I find the information here slightly misleading. It's also worth pointing out that Gina Rippon doesn't deny that brain gender differences exist. Also, most scientists compare adult brains because sexual dimorphism is more apparent in post-pubescent individuals. Logically speaking, you would expect some brain sex differences to be more prevalent after puberty.

TL;DR: Science shows there are differences between male and female brains, and in male and female behaviour, on average. These differences have biological roots and are not purely a societal construct. That’s mainly what I’m addressing here and I’ve included references where I can. I'm certainly not saying that the environment has no influence on the phenotype.

Brain structures

On average, males and females do differ in at least 30 morphological brain features. At the same time, there is a lot of variation within each sex; there isn't really such a thing as a 'typical' male or female brain.

https://www.researchgate.net/publication/228549134_Gender_Differences_in_Human_Brain_A_Review#:~:text=Male%20brains%20are%20about%2010,more%20neurons%20to%20control%20them

https://link.springer.com/article/10.1007/s10508-016-0768-5

Behaviour

There are differences, on average, in male and female behaviour that have biological roots. The environment also has an effect on behaviour and society can reinforce and enhance pre-existing differences. The ideology about sex differences in behaviour being entirely down to socialisation is refuted by science and anthropology. On average, healthy males who have gone through puberty have much higher levels of testosterone compared to a healthy females. Testosterone "activates the subcortical areas of the brain to produce aggression" so it's perhaps not a surprise that men tend to be more aggressive than females.

https://www.ncbi.nlm.nih.gov/pmc/articles/PMC3693622/#:~:text=Testosterone%20activates%20the%20subcortical%20areas,testosterone%20to%20reduce%20its%20effects.

Sex differences in behaviour exist in other primates too, despite a comparative lack of sex-biased parental care and socialisation:

https://onlinelibrary.wiley.com/doi/full/10.1002/jnr.23862

A review of toy preferences in human infants shows that there are clear consistent differences between males and females at a young age.

https://link.springer.com/article/10.1007/s10508-019-01624-7#Sec56

There are people who unironically believe that biological sex is a social construct now by apfelkoenig in LGBDropTheT

[–]snub-nosedmonkey 11 insightful - 1 fun11 insightful - 0 fun12 insightful - 1 fun -  (0 children)

"Squirtingisntpee" says it all really :p Biological sex is real and squirting is mostly watered down pee.

https://www.healthline.com/health/healthy-sex/female-ejaculation

Giggle app moves to become female only after feedback. If TiMs are reported they will be removed. by jet199 in GenderCritical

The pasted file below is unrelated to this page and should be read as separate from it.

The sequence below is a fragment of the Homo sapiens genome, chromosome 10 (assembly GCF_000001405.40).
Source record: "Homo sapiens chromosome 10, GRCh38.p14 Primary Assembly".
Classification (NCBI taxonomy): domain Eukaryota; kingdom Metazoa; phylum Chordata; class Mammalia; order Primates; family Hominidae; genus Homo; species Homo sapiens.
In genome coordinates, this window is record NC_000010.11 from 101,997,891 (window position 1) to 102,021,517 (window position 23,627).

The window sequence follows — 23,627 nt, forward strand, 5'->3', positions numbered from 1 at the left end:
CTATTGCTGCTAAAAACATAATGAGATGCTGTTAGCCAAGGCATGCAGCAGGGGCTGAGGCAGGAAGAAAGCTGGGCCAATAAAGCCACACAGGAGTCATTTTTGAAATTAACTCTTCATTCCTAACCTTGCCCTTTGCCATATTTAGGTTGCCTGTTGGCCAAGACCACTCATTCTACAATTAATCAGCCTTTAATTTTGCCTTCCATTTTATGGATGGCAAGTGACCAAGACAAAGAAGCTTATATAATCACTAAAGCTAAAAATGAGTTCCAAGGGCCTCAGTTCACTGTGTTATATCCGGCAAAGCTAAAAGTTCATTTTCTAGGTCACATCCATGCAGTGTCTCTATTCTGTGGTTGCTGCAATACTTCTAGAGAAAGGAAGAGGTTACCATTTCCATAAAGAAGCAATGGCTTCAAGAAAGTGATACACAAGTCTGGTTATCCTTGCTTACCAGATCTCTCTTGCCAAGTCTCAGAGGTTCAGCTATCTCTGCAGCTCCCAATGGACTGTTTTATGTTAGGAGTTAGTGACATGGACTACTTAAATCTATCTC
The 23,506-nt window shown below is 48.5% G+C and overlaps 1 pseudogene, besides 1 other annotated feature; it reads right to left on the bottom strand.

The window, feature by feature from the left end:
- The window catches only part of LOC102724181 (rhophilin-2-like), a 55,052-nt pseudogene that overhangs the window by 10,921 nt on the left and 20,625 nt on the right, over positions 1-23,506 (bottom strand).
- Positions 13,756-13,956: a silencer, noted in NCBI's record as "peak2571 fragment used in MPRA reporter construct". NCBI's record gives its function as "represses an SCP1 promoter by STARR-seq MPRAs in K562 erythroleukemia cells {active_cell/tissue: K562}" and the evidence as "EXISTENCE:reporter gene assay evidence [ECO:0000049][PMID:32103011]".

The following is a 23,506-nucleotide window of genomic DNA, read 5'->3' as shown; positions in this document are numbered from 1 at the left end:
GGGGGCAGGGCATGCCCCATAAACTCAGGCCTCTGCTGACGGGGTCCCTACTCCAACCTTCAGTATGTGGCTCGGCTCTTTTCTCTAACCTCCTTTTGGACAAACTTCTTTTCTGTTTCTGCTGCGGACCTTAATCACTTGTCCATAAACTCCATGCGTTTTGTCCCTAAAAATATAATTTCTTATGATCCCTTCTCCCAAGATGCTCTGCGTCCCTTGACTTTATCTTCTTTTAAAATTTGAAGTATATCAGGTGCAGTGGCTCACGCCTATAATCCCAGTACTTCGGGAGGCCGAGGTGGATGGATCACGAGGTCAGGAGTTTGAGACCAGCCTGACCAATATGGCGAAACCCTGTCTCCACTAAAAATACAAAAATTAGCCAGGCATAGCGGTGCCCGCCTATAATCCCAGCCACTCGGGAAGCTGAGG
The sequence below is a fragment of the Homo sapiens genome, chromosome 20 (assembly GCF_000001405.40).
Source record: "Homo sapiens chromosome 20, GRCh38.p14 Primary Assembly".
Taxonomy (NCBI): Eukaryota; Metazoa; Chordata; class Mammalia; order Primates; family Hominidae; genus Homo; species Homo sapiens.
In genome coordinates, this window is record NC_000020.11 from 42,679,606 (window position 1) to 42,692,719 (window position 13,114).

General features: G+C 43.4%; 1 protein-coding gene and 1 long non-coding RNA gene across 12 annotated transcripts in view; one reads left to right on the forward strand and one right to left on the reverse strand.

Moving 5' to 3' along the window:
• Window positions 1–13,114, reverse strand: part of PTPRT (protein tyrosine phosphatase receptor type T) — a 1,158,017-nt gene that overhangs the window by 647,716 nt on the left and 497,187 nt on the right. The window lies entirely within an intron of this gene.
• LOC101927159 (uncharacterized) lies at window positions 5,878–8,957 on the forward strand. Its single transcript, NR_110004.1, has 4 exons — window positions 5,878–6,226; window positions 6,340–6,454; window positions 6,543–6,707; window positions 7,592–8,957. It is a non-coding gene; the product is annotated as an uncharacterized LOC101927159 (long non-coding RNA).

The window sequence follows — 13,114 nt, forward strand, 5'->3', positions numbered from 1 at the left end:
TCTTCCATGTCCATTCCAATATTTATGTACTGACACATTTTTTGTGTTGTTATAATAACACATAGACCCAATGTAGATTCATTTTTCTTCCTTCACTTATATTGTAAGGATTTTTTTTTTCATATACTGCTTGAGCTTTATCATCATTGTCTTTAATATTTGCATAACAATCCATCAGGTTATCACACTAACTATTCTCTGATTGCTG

[–]snub-nosedmonkey 1 insightful - 4 fun1 insightful - 3 fun2 insightful - 4 fun -  (0 children)

Personally I don't think a social networking app that excludes 50% of the population is a healthy thing for the users or for society as a whole. A female-only echo chamber does not address real-world problems associated with men. In the same way, a male-only app would create a male-only echo chamber that wouldn't be healthy.

Question: why are men more likely to commit crimes? by sosorreal in GenderCritical

[–]snub-nosedmonkey 2 insightful - 1 fun2 insightful - 0 fun3 insightful - 1 fun -  (0 children)

Thanks for the link for the review paper, I'll have a better look when I get chance. Although, the abstract does echo what I wrote in my first post:

"Although there are sex/gender differences in brain and behavior, humans and human brains are comprised of unique “mosaics” of features, some more common in females compared with males, some more common in males compared with females, and some common in both females and males. Our results demonstrate that regardless of the cause of observed sex/gender differences in brain and behavior (nature or nurture), human brains cannot be categorized into two distinct classes: male brain/female brain."

There's still a lot we don't understand when it comes to neuroscience, although from my understanding there are certain areas that are more in flux than others. The point you make about plasticity and how the environment might cause sex brain differences is an interesting one and something I haven't read a lot into. It's possible that pressure to conform to gender stereotypes for example, might cause changes in the brain and account for some of these differences. Having said that, the evidence for innate biological differences is very strong so the interesting question from my perspective would be to what extent does the environment act on these innate differences.